The ice upon which Mitch tread was terribly thin. His cardiologist said he was at risk of sudden death; so not a moment passed that I didn’t worry that very second might be my last. When I peered into my tender son’s eyes, all I could hear was the cracking of the ice beneath him.

“Dad, will you watch a movie with me?” Mitch said softly. Swallowing the lump in my throat, I replied, “I would love to, son.” Mitch grabbed his tiny puppy and whispered, “We can put Marlie between us and both cuddle with her.”

I believe one of our purposes in life isn’t to avoid pain and sorrow, but to grow stronger because of it. It would seem that life’s greatest virtues are born of struggle – not leisure. So, at least for me, I have learned to focus less on the pain and more on the purpose.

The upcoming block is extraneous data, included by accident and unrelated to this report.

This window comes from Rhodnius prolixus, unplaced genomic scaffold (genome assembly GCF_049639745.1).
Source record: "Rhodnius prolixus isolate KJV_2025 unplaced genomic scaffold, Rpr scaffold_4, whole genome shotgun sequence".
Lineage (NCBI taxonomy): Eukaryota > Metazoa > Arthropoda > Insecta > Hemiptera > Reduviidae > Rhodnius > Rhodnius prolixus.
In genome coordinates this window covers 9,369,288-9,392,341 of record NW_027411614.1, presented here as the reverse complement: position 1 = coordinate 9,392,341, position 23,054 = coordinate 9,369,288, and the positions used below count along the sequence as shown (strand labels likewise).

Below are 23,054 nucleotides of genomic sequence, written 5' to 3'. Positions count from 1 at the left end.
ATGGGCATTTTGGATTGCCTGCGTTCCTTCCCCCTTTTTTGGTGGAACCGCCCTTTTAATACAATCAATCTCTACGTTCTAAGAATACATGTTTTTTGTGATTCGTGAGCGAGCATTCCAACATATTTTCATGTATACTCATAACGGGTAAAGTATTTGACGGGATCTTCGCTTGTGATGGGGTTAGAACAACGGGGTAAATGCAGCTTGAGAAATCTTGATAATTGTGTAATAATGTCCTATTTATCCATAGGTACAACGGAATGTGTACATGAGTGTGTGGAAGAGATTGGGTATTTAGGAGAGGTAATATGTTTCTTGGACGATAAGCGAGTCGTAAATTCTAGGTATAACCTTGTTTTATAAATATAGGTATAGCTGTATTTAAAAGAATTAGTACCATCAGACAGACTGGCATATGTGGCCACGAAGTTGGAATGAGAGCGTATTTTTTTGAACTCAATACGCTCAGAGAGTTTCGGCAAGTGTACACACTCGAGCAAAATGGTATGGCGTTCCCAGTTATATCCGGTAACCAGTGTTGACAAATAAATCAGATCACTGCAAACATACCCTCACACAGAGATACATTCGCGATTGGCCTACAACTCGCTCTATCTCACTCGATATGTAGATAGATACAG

— Christopher M. Jones | Mitchell's Journey

Oh, we cuddled that night. We cuddled like we were the last two people on earth, bracing for a meteor to wipe us out. As Mitch snuggled into my chest, Marlie rested between us, ever faithful to her sick friend. Little Mitch was soon caught up in the movie … and as much as I wanted to enjoy the movie, I could not. All I could think about was the cracking ice and the deep, dark waters below. Tears streamed down my face, and my heart ached in ways I never imagined. I had never known such sorrow.

I remember saying a prayer in my heart in search of comfort, “Father, where is your hand in all of this suffering? Please, give me eyes to see. I have faith in you. I believe.” I learned years ago that “As soon as we learn the true relationship in which we stand toward God (namely, God is our Father, and we are His children), then at once prayer becomes natural and instinctive on our part.” And that, “Many of the so-called difficulties about prayer arise from forgetting this relationship.” The moment I discovered that truth, my prayers became more personal. More genuine. More effective.